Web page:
Finance, Tax & Accounting
Russia and China have agreed to establish a US$10 Billion Russia-China RMB Cooperation Fund following last week’s meetings between the two leaders in Moscow.
Both the China Development Bank and the Russian Direct Investment Fund have signed an agreement to establish a joint investment worth 68 billion yuan (US$10 billion). The fund will invest in projects related to China’s Belt and Road initiative as well as the Russia-led Eurasian Economic Union initiative.
The new fund will make ruble and yuan settlements, with Beijing expecting it to help boost the yuan’s international standing. Continue reading…
Op/Ed by Natalia Galdeskaya, Olimpline Consulting
Each legal entity or foreign company operating in international markets knows that effective management and correct financial administration are key to successful business operations. Audit is an independent inspection of bookkeeping and financial reporting aimed to provide a professional report on its accuracy. Continue reading…
2016 has been a year of hard work and effort on behalf of Russia, beset by sanctions from the EU and US, and globally mired in bad press and media coverage. No matter what it does – from fighting Isis and terrorism in Syria to being accused of influencing the American election results, Russia is often described in far from flattering terms. All this noise has detracted Russia’s real achievements and clouded observation of the true directions the Russian economy is taking.
In fact, Russia has recovered from sanctions rather well, 2017 will see it move into positive GDP growth of 1.5% over the year, the same ironically as the EU. What has changed is that while the EU has damaged its trade relations with Russia – losing an estimated USD60 billion in export vales to Russia over the past two years – the efforts to supply the Russian market with product have moved instead to, and been taken up by Asia. President Obama and German Chancellor Angela Merkel, the two main protagonists of the sanctions, appear not to have understood that when championing a global market economy, the imposition of regional sanctions will not work.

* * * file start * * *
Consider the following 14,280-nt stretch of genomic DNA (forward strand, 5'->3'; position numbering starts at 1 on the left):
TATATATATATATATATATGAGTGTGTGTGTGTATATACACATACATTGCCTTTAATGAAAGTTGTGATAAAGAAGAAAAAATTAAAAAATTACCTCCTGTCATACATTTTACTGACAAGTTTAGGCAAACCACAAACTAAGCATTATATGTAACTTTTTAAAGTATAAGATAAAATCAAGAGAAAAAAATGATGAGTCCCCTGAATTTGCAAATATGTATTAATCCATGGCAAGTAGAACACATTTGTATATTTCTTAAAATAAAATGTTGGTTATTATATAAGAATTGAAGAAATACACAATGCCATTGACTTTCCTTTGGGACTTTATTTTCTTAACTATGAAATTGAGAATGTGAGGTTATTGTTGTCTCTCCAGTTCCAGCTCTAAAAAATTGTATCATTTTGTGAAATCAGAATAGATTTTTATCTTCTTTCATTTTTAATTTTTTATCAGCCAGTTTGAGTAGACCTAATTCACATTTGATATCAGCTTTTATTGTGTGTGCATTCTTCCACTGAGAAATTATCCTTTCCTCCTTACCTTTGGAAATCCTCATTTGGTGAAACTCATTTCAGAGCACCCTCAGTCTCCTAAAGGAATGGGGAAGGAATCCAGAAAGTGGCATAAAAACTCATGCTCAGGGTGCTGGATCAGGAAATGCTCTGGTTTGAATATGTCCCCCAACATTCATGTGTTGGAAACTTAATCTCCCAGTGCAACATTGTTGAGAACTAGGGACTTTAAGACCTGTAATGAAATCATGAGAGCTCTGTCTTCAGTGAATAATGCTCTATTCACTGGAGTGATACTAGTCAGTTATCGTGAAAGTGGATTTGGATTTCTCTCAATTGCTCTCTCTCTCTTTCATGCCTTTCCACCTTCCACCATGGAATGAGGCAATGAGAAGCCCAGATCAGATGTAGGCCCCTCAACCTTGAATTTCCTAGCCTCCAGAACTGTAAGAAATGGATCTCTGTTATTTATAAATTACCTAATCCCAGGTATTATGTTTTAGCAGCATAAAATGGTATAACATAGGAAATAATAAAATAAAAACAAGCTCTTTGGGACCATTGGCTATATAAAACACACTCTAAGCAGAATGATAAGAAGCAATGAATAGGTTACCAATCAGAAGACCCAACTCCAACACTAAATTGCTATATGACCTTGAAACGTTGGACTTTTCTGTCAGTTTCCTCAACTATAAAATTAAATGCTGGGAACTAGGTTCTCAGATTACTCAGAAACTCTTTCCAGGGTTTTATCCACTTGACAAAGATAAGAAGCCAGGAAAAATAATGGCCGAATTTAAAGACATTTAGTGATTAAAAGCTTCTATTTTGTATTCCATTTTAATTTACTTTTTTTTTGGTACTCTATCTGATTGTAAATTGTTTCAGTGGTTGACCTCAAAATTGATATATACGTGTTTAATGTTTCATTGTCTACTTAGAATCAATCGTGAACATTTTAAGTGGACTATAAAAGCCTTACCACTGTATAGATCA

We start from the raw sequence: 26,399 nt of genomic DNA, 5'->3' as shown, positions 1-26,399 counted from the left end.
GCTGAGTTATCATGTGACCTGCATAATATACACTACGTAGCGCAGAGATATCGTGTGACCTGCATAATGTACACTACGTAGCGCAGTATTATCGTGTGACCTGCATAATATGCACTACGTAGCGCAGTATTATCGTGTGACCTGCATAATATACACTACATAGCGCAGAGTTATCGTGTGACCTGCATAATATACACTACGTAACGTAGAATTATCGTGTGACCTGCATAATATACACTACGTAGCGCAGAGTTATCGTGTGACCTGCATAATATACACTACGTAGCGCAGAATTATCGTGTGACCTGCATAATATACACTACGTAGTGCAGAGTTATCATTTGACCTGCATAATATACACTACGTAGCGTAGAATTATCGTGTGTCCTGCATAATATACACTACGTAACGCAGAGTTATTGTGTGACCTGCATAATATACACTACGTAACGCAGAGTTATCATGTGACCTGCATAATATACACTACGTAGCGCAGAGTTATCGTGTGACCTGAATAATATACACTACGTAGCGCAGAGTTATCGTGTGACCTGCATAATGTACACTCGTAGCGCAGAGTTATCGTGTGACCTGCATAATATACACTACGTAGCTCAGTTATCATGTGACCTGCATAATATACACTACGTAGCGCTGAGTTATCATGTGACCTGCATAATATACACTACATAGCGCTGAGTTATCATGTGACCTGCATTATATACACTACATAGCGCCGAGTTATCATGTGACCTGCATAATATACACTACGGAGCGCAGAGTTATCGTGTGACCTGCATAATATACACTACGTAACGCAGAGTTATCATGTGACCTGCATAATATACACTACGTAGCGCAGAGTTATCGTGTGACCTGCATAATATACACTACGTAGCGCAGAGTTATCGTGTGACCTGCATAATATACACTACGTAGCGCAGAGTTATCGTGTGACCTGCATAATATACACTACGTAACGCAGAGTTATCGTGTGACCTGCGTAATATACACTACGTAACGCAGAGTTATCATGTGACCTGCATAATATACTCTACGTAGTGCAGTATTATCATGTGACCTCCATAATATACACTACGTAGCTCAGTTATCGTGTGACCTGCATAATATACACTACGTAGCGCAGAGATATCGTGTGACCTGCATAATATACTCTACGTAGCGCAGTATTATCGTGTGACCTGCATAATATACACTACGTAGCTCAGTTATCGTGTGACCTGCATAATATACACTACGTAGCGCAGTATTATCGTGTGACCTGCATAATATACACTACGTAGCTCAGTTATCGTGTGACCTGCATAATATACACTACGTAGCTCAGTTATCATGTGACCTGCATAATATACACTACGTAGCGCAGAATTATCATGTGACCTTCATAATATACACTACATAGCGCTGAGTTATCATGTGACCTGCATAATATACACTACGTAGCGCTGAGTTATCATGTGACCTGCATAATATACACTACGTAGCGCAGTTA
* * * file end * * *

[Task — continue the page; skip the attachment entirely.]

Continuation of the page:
The Comprehensive Double Taxation Agreement (CDTA) between Hong Kong and Russia entered into force on 1st January this year in Russia, with Hong Kong following on 1st April this year.
Signed at the beginning of 2016, the CDTA aims to provide greater certainty on taxing rights between Hong Kong and Russia, incentivizes foreign investment with reduced income tax and withholding tax rates, and helps investors to better assess their potential tax liabilities on business transactions.
Before the CDTA came into effect, companies operating in Hong Kong but listed in Russia were subject to income tax in both jurisdictions. In some cases, the taxation of repatriated profits of a Hong Kong company based in Russia would be determined by the tax bureau individually, depending on the source of the income.
Numerous amendments to the Russian Tax Code came into force on 1st January, mostly related to the issuance of Russian Federal Law 401.FZ dated 30th November last year, which introduced some new concepts and clarified the existing taxation rules. The most important changes that may have impact on foreign investors are outlined as follows:
Third Party Tax Payment Permitted
The revised Tax Code now allows third parties to pay taxes of a taxpayer. This will solve several problems faced by corporate taxpayers. It will be useful for example in cases when a taxpayer’s account is frozen in connection with the revocation of its bank’s licence or if the account is blocked by the tax authorities. Similar problems also occur with payments of taxes when an organisation, which is liquidated, closes its accounts, and unpaid taxes are discovered in the course of preparation of its liquidation balance sheet. It should, however, be noted that third parties who have paid taxes of another person will not be entitled to a refund of the amounts paid from the public funds.
By Marina Romanova